The stores all have lights up (as do several people at my day job), the radio is playing songs that sing about snow and presents and goodwill toward men...it must be the holiday season. This also means that several radio stations (including the ones around here) are engaging in a bit of holiday musical syncretism. Among my personal favorites are versions of carols arranged by the Trans-Siberian Orchestra
(I don’t think that the composers of the “Shchedryk
” tune, which later became the more familiar “Carol of the Bells” in English, originally had an electric guitar or a synth in mind back in its origins as a folk chant...) and others that are given a twist to match the radio station’s chosen aesthetic.
To get us in a holiday mood -- what are some of your favorite instances of musical holiday syncretism, dear readers? (Links to online recordings/YouTube videos of same are encouraged!)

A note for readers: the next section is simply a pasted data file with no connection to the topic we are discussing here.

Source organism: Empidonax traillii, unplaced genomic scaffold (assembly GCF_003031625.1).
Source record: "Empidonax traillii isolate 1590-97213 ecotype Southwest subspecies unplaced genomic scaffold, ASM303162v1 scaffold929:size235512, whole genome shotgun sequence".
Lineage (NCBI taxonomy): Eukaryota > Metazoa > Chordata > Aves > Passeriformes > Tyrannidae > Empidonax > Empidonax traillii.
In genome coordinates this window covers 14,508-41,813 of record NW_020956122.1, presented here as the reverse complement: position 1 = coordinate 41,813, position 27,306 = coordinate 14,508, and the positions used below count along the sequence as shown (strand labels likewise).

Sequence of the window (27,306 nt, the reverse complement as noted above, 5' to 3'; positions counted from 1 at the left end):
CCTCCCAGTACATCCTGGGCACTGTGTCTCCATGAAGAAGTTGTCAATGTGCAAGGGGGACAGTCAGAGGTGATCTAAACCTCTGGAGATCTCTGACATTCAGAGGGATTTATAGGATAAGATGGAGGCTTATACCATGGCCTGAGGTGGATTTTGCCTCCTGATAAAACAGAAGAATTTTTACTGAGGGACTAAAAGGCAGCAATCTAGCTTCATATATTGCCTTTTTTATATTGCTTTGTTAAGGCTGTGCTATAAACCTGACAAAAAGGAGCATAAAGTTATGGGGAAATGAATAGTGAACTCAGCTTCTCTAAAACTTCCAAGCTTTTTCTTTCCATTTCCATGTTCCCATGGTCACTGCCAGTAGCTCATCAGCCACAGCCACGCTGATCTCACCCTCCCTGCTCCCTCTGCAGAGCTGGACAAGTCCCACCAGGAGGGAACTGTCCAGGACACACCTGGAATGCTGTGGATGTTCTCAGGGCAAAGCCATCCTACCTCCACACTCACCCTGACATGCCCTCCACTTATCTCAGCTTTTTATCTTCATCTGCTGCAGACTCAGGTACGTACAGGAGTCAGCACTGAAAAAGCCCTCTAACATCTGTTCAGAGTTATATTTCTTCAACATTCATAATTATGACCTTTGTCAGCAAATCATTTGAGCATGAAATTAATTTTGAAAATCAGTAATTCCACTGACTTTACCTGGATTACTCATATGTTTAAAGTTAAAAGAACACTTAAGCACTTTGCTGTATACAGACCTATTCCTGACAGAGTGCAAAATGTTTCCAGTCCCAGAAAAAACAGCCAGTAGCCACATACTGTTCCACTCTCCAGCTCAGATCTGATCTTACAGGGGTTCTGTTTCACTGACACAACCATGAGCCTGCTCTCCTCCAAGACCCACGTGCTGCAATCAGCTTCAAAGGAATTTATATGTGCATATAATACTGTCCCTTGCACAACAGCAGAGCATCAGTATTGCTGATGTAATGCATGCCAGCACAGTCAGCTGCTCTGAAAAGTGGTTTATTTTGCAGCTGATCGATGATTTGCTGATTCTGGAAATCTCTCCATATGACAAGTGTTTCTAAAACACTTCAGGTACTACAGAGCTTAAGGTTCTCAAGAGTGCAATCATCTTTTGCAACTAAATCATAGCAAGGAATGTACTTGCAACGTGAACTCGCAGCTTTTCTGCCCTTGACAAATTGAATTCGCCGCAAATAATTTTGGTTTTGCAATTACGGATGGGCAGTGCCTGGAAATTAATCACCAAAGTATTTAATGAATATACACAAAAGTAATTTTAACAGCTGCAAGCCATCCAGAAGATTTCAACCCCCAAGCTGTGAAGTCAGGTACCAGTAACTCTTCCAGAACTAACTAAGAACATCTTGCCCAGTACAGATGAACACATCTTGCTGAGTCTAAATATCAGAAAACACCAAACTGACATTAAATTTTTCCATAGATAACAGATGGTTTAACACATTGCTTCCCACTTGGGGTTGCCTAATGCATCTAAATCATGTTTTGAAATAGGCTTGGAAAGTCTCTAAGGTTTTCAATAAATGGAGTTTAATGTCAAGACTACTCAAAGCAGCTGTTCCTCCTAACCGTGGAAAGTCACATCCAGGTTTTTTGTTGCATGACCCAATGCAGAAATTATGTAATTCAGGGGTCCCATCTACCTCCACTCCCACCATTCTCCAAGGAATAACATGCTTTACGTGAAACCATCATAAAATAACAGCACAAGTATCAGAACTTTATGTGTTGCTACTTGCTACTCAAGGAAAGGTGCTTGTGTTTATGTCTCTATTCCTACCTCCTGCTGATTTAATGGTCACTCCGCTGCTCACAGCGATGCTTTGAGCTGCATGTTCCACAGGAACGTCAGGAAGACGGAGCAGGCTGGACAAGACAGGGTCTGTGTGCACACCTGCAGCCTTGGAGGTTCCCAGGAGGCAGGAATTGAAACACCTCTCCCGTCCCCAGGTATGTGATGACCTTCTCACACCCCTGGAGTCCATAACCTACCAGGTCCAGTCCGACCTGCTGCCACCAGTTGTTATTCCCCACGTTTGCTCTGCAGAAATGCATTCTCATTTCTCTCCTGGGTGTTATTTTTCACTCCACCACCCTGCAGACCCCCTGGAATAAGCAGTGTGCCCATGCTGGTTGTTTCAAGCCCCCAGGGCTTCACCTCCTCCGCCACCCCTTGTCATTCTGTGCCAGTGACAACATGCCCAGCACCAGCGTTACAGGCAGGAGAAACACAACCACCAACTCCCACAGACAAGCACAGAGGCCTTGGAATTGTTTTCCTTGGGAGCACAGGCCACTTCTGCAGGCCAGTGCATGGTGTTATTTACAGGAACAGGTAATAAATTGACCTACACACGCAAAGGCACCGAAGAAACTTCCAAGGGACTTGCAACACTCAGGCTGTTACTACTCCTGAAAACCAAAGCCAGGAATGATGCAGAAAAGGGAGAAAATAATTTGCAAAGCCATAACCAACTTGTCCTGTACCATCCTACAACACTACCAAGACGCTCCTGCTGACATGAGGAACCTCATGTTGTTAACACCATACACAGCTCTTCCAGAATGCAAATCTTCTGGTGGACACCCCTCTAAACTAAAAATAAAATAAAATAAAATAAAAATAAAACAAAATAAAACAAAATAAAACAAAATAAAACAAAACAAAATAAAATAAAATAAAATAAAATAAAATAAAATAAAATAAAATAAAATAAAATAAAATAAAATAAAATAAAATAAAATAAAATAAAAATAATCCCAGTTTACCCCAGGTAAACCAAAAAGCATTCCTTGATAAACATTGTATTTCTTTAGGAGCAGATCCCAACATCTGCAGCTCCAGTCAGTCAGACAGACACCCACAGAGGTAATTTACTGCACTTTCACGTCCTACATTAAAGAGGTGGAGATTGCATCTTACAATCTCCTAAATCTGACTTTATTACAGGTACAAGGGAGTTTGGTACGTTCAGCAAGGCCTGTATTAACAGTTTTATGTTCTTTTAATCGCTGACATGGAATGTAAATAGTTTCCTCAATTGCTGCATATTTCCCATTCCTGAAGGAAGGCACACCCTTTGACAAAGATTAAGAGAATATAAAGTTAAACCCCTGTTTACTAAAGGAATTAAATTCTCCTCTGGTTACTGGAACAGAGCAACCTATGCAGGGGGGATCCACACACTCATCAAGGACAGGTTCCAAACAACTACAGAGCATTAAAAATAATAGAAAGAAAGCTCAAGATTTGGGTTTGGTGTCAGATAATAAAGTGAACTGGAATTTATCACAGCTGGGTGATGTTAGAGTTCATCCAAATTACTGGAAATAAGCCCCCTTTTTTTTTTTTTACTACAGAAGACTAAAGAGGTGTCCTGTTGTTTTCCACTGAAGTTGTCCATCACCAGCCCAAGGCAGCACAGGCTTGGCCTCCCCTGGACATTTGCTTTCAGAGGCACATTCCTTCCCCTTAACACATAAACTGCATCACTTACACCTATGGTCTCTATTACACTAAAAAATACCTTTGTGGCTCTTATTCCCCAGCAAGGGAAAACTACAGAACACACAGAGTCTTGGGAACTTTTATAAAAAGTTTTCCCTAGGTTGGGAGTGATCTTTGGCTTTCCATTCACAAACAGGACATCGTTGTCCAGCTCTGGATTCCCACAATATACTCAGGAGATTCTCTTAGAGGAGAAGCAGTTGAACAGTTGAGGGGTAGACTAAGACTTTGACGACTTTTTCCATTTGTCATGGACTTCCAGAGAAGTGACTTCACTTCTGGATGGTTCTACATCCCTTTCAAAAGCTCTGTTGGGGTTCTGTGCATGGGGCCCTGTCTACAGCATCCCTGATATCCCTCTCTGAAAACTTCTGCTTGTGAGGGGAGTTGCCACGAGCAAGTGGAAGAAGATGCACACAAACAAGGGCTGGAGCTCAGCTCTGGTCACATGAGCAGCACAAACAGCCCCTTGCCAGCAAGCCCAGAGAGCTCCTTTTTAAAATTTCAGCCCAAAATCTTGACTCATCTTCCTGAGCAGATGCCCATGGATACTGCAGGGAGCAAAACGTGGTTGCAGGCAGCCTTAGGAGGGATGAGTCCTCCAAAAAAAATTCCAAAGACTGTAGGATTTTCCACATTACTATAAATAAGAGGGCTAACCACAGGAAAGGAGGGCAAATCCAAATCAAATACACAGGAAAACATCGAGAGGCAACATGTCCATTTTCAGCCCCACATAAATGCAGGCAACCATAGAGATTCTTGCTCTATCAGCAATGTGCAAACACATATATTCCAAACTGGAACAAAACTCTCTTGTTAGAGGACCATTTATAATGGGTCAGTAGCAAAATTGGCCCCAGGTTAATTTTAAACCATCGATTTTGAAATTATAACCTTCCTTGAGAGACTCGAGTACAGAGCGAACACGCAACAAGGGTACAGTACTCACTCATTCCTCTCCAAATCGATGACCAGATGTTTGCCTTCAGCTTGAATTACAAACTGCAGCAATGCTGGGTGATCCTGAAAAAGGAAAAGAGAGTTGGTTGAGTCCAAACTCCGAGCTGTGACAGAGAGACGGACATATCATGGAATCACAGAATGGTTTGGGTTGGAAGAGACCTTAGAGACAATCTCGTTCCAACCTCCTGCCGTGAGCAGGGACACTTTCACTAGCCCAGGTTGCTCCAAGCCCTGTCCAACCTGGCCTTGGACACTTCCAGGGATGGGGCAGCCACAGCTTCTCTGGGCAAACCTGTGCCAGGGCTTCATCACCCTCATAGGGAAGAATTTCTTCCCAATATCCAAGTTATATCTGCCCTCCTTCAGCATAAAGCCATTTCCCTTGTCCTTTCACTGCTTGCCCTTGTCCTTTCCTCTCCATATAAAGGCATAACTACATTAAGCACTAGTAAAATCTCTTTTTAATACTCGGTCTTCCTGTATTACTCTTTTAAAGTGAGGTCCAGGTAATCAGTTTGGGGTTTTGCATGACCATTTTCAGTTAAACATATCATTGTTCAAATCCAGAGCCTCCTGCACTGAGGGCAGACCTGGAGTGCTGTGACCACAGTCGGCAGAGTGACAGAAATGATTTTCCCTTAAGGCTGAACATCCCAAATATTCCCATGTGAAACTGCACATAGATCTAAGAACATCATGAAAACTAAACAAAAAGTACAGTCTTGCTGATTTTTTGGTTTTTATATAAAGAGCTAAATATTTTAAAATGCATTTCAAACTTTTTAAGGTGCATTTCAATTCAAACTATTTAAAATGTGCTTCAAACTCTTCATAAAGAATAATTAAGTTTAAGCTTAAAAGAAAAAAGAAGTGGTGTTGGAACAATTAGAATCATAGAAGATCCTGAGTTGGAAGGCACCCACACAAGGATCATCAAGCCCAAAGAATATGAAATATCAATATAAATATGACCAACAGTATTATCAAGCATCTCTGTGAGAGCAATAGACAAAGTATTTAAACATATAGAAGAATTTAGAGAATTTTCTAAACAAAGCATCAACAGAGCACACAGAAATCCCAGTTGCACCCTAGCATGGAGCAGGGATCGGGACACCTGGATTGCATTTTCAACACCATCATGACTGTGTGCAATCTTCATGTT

I was roaming around the Internet and stumbled across The Whoots, who are based in California but had played a crossover event in Massachusetts earlier this year, and found this video (right side)
on their ReverbNation website.
The interesting part, to my mind, is that while the event pictured had the really neat trappings of the crossover environment -- for instance, the pretty lights, the glowsticks, the blacklight -- they seemed to be playing a set that reminded me very strongly of Swallowtail (among others) -- that is, by and large rather traditional-sounding tunes played on traditional(ish) instruments, excepting that backbeat.
I would still argue that the video is of a crossover contra. But it begs the question: at what point on the spectrum does a traditional contra become a crossover contra? (Or is it like a date, where the definition is fluid so long as it's agreed upon by all the participants?)
So as some of you might know, my musical tastes are eclectic and run outside of the folk community as well as within it. I was driving around near Baltimore listening to the local hard rock format station, heard this, and actually did a double take, at which point I turned it up to make sure that I'd heard what I thought I heard: